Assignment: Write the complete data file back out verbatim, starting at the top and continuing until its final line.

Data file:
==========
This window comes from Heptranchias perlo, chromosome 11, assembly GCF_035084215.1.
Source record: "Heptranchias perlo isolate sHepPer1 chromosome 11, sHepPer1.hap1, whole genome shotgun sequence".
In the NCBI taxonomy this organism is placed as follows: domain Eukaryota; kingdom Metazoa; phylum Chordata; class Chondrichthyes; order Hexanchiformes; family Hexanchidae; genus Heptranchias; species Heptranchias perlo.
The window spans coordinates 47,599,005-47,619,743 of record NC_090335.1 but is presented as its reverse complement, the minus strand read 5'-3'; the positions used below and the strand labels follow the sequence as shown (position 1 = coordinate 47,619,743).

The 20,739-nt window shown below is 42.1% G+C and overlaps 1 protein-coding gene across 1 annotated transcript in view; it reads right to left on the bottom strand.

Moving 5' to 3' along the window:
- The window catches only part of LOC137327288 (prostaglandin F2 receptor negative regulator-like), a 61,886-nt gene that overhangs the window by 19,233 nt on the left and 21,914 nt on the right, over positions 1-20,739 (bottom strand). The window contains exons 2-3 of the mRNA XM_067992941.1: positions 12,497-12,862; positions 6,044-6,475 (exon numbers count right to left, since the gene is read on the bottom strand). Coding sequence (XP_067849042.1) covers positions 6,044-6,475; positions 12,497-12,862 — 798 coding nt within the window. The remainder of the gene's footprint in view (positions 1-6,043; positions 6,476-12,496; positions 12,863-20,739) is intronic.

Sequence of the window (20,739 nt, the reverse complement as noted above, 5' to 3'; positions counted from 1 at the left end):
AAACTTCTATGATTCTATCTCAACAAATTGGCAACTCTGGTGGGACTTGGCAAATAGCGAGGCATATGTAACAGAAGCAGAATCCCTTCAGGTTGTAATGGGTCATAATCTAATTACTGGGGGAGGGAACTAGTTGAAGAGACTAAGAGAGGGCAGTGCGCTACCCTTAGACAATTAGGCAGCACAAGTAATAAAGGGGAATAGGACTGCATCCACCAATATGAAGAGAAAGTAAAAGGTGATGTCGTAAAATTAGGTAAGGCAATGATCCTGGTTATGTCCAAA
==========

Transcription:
This window comes from Heptranchias perlo, chromosome 11, assembly GCF_035084215.1.
Source record: "Heptranchias perlo isolate sHepPer1 chromosome 11, sHepPer1.hap1, whole genome shotgun sequence".
In the NCBI taxonomy this organism is placed as follows: domain Eukaryota; kingdom Metazoa; phylum Chordata; class Chondrichthyes; order Hexanchiformes; family Hexanchidae; genus Heptranchias; species Heptranchias perlo.
The window spans coordinates 47,599,005-47,619,743 of record NC_090335.1 but is presented as its reverse complement, the minus strand read 5'-3'; the positions used below and the strand labels follow the sequence as shown (position 1 = coordinate 47,619,743).

The 20,739-nt window shown below is 42.1% G+C and overlaps 1 protein-coding gene across 1 annotated transcript in view; it reads right to left on the bottom strand.

Moving 5' to 3' along the window:
- The window catches only part of LOC137327288 (prostaglandin F2 receptor negative regulator-like), a 61,886-nt gene that overhangs the window by 19,233 nt on the left and 21,914 nt on the right, over positions 1-20,739 (bottom strand). The window contains exons 2-3 of the mRNA XM_067992941.1: positions 12,497-12,862; positions 6,044-6,475 (exon numbers count right to left, since the gene is read on the bottom strand). Coding sequence (XP_067849042.1) covers positions 6,044-6,475; positions 12,497-12,862 — 798 coding nt within the window. The remainder of the gene's footprint in view (positions 1-6,043; positions 6,476-12,496; positions 12,863-20,739) is intronic.

Sequence of the window (20,739 nt, the reverse complement as noted above, 5' to 3'; positions counted from 1 at the left end):
AAACTTCTATGATTCTATCTCAACAAATTGGCAACTCTGGTGGGACTTGGCAAATAGCGAGGCATATGTAACAGAAGCAGAATCCCTTCAGGTTGTAATGGGTCATAATCTAATTACTGGGGGAGGGAACTAGTTGAAGAGACTAAGAGAGGGCAGTGCGCTACCCTTAGACAATTAGGCAGCACAAGTAATAAAGGGGAATAGGACTGCATCCACCAATATGAAGAGAAAGTAAAAGGTGATGTCGTAAAATTAGGTAAGGCAATGATCCTGGTTATGTCCAAA